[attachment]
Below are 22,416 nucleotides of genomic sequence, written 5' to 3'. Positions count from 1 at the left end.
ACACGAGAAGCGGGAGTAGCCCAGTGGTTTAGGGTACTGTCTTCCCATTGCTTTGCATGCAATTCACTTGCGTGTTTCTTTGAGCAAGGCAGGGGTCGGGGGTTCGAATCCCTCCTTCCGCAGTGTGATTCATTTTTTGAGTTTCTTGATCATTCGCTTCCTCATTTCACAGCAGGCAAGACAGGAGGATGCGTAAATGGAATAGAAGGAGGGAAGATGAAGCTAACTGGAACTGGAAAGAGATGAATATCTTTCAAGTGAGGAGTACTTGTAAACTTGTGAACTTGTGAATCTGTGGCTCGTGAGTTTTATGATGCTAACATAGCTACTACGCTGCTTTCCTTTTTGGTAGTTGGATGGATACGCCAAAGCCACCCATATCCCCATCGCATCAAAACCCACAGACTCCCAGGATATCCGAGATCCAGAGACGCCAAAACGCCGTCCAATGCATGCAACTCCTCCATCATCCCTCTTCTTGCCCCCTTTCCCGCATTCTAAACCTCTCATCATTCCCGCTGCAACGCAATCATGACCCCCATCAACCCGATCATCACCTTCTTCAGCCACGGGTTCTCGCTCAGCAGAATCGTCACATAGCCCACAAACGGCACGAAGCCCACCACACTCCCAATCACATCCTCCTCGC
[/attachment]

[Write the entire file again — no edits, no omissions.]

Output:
Below are 22,416 nucleotides of genomic sequence, written 5' to 3'. Positions count from 1 at the left end.
ACACGAGAAGCGGGAGTAGCCCAGTGGTTTAGGGTACTGTCTTCCCATTGCTTTGCATGCAATTCACTTGCGTGTTTCTTTGAGCAAGGCAGGGGTCGGGGGTTCGAATCCCTCCTTCCGCAGTGTGATTCATTTTTTGAGTTTCTTGATCATTCGCTTCCTCATTTCACAGCAGGCAAGACAGGAGGATGCGTAAATGGAATAGAAGGAGGGAAGATGAAGCTAACTGGAACTGGAAAGAGATGAATATCTTTCAAGTGAGGAGTACTTGTAAACTTGTGAACTTGTGAATCTGTGGCTCGTGAGTTTTATGATGCTAACATAGCTACTACGCTGCTTTCCTTTTTGGTAGTTGGATGGATACGCCAAAGCCACCCATATCCCCATCGCATCAAAACCCACAGACTCCCAGGATATCCGAGATCCAGAGACGCCAAAACGCCGTCCAATGCATGCAACTCCTCCATCATCCCTCTTCTTGCCCCCTTTCCCGCATTCTAAACCTCTCATCATTCCCGCTGCAACGCAATCATGACCCCCATCAACCCGATCATCACCTTCTTCAGCCACGGGTTCTCGCTCAGCAGAATCGTCACATAGCCCACAAACGGCACGAAGCCCACCACACTCCCAATCACATCCTCCTCGC